Nestled in the heart of Volusia County, Florida is the small, unincorporated town of Cassadaga that is home to the Cassadaga Spiritualist Camp. Known as the oldest Spiritualist community in the South, the site was originally intended to be a winter camp for the Spiritualists from the Lily Dale Spiritualist Camp in upstate New York, on the shores of Lake Cassadaga. However, in 1894, George P. Colby established the Cassadaga Spiritualist Camp saying he was led to that exact spot by his spirit guide, Seneca. Colby purchased a large tract of land and offered it to the newly formed non-profit organization of Southern Cassadaga Spiritualist Camp Meeting Association.
The beginning of Spiritualism is credited to Andrew Jackson Davis, who wrote two books, Principles of Nature, Her Divine Revelations and a Voice to Mankind in 1846 and Principles of Nature in 1847. The first book established the principles of Spiritualism, and the second book laid the philosophical foundation for the Spiritualist movement. Spiritualism is made of three parts: religion, science, and philosophy. Spiritual mediums (someone who is sensitive to the vibrations of the Spirit World) are said to be able to contact and deliver messages from the dead. Meanwhile, during the early nineteenth century, the United States was experiencing an outbreak of religious fervor, mainly in western New York. Revivals were being held across the country. Spiritualism gained more popularity after the end of the Civil War because so many people had lost loved ones and they were looking for something, anything to connect them to their friends and family who had died (Wynne and Knetsch).
As mentioned earlier, Spiritualism is made up of three parts: science, religion, and philosophy. Spiritualism is a science because it investigates, analyzes, and classifies facts and manifestations from the spirit side of life. It is a religion because it tries to understand the Laws of Nature which the Laws of God are, too. Spiritualism is a philosophy because it studies the seen and unseen sides of life (Karcher and Hutchinson). Spirit Guides are also a big part of Spiritualism. Spiritualists believe that some spirits return to Earth to help humanity and they believe that everyone has a Spirit Guide. Mediums can help people to communicate with Spirit Guides and people who have passed on. The National Spiritualist Association, USA has a Declaration of Principles to teach the truths and principles expressed by Spiritualism.
Central Florida is well known for its theme parks, but in the late 1880’s and early 1900’s tourism focused more on roadside attractions and luxury hotels on the beaches. Henry Flagler built his Ponce de Leon Hotel in St. Augustine in 1888 and Henry Plant built the Tampa Bay Hotel in 1891. Along with the railroads they built, this allowed people to travel from all over the country to visit Cassadaga Spiritualist Camp. The camp itself hasn’t changed very much from the late 1800’s. Historic buildings and greenspaces went in between 1895 and 1945. There are historic cottages as well as Victorian homes that were used for seasonal residence. The homes often had interior spaces designed for readings, seances, and religious activities. The Cassadaga Hotel was built in 1895 but it was destroyed by fire in 1926. The second hotel was finished in 1928 and still stands today. Harmony Hall was completed in 1897, Andrew Jackson Davis Hall was built in 1905, and Brigham Hall was built in 1897. In 1991, Cassadaga Spiritualist Camp was put in the National Register of Historic Places (Guthrie, Jr.).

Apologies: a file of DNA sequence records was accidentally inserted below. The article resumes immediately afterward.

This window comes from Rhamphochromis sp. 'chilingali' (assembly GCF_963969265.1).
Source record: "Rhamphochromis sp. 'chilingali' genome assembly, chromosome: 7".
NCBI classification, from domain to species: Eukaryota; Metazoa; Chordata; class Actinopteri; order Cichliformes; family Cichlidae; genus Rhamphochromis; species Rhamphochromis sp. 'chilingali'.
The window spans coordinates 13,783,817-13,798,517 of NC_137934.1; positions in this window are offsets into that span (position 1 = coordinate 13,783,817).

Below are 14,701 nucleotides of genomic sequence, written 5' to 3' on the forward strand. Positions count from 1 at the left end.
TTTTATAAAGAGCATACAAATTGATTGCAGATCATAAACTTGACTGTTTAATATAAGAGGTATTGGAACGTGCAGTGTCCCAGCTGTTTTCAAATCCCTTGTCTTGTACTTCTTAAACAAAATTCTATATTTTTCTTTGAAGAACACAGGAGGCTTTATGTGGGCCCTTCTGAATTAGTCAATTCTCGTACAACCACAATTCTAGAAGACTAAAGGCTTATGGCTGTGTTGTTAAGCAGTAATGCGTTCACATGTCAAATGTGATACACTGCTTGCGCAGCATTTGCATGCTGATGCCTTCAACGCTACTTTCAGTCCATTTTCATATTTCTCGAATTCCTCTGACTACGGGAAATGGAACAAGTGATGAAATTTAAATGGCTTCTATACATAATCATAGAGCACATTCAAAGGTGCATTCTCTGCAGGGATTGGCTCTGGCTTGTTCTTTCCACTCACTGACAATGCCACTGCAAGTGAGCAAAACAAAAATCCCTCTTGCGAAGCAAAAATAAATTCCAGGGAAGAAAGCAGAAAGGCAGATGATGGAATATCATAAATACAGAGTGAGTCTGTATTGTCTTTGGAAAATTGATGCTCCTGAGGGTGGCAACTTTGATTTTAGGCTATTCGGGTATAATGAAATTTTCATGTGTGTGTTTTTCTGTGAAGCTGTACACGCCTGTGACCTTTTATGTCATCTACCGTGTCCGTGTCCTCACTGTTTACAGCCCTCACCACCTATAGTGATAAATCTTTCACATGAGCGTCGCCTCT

While Spiritualism has its supporters, there are also many skeptics around, as well. One of the reasons for the skepticism is because of the incredibly long-lived hoax perpetrated by two sisters, Kate and Margaret Fox in the 1850’s. It started as a childhood prank where they learned, to make popping, cracking, and thumping sounds; their mother, Mrs. Fox. came searching for the sounds one night and the girls pretended to talk to a “ghost”. Their mother was convinced that there was something preternatural happening and invited neighbors to come experience it for themselves. By the time the girls thought to confess, they were too afraid of getting in trouble and felt that they had reached a point of no return. For forty years, the sisters traveled and held seances, no one could figure out how they were making the noises themselves, so people accepted that they could communicate with ghosts. Finally, on October 21, 1888, Margaret Fox Kane confessed to The New York World that it had all been a hoax. It is said that she and her sister fooled over 8,000,000 people, many of them prominent citizens. However, many Spiritualists denounced her confession and she ended up retracting it later (Karcher and Hutchinson).
Today, Cassadaga Spiritualist Camp is a thriving community of living history, encouraging a sense of togetherness using religion, philosophy, and Spiritualism. Church services are held every Sunday along with meetings, healings, and spiritual readings done by mediums.
Karcher, Janet. Hutchinson, John. Spirit Connection: Back to Cassadaga. Spirit Publishing, 2008.
Wynne, Nick. Knetsch, Joe. Utopian Communities of Florida: a History of Hope. The History Press, 2016.
Guthrie, Jr., John J.. Charles, Lucas Phillip. Cassadaga: The South's Oldest Spiritual Community. UP of Florida, 2000.